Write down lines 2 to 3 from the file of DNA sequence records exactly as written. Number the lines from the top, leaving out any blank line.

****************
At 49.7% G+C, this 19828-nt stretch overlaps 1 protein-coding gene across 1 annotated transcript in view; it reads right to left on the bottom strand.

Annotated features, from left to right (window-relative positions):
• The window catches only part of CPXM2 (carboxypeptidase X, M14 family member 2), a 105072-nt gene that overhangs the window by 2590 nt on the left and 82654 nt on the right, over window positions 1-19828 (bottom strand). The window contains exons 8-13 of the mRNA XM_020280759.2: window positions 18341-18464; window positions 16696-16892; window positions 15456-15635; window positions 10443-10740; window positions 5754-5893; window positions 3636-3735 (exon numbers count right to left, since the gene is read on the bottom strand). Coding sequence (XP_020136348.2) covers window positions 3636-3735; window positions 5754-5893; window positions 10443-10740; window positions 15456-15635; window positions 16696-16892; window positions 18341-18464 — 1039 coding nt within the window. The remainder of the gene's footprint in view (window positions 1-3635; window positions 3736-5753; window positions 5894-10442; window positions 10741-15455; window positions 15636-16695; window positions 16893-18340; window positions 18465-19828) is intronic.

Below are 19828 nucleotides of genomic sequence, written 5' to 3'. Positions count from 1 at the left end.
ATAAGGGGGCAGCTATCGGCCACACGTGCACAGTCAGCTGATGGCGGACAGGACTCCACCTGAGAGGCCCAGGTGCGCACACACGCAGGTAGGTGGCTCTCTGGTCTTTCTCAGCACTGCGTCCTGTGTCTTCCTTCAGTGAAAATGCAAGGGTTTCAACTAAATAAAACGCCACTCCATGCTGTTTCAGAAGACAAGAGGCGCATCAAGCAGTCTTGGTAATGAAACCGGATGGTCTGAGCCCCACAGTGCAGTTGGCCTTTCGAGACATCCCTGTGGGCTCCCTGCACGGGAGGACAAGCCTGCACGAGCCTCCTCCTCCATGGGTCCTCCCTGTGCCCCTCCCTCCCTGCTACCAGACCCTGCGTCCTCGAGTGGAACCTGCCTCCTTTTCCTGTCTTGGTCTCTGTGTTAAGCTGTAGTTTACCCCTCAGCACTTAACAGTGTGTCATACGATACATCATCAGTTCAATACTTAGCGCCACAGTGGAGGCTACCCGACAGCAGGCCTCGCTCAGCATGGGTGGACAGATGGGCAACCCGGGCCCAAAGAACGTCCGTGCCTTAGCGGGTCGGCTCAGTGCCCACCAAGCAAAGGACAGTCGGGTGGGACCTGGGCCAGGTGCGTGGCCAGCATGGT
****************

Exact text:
Annotated features, from left to right (window-relative positions):
• The window catches only part of CPXM2 (carboxypeptidase X, M14 family member 2), a 105072-nt gene that overhangs the window by 2590 nt on the left and 82654 nt on the right, over window positions 1-19828 (bottom strand). The window contains exons 8-13 of the mRNA XM_020280759.2: window positions 18341-18464; window positions 16696-16892; window positions 15456-15635; window positions 10443-10740; window positions 5754-5893; window positions 3636-3735 (exon numbers count right to left, since the gene is read on the bottom strand). Coding sequence (XP_020136348.2) covers window positions 3636-3735; window positions 5754-5893; window positions 10443-10740; window positions 15456-15635; window positions 16696-16892; window positions 18341-18464 — 1039 coding nt within the window. The remainder of the gene's footprint in view (window positions 1-3635; window positions 3736-5753; window positions 5894-10442; window positions 10741-15455; window positions 15636-16695; window positions 16893-18340; window positions 18465-19828) is intronic.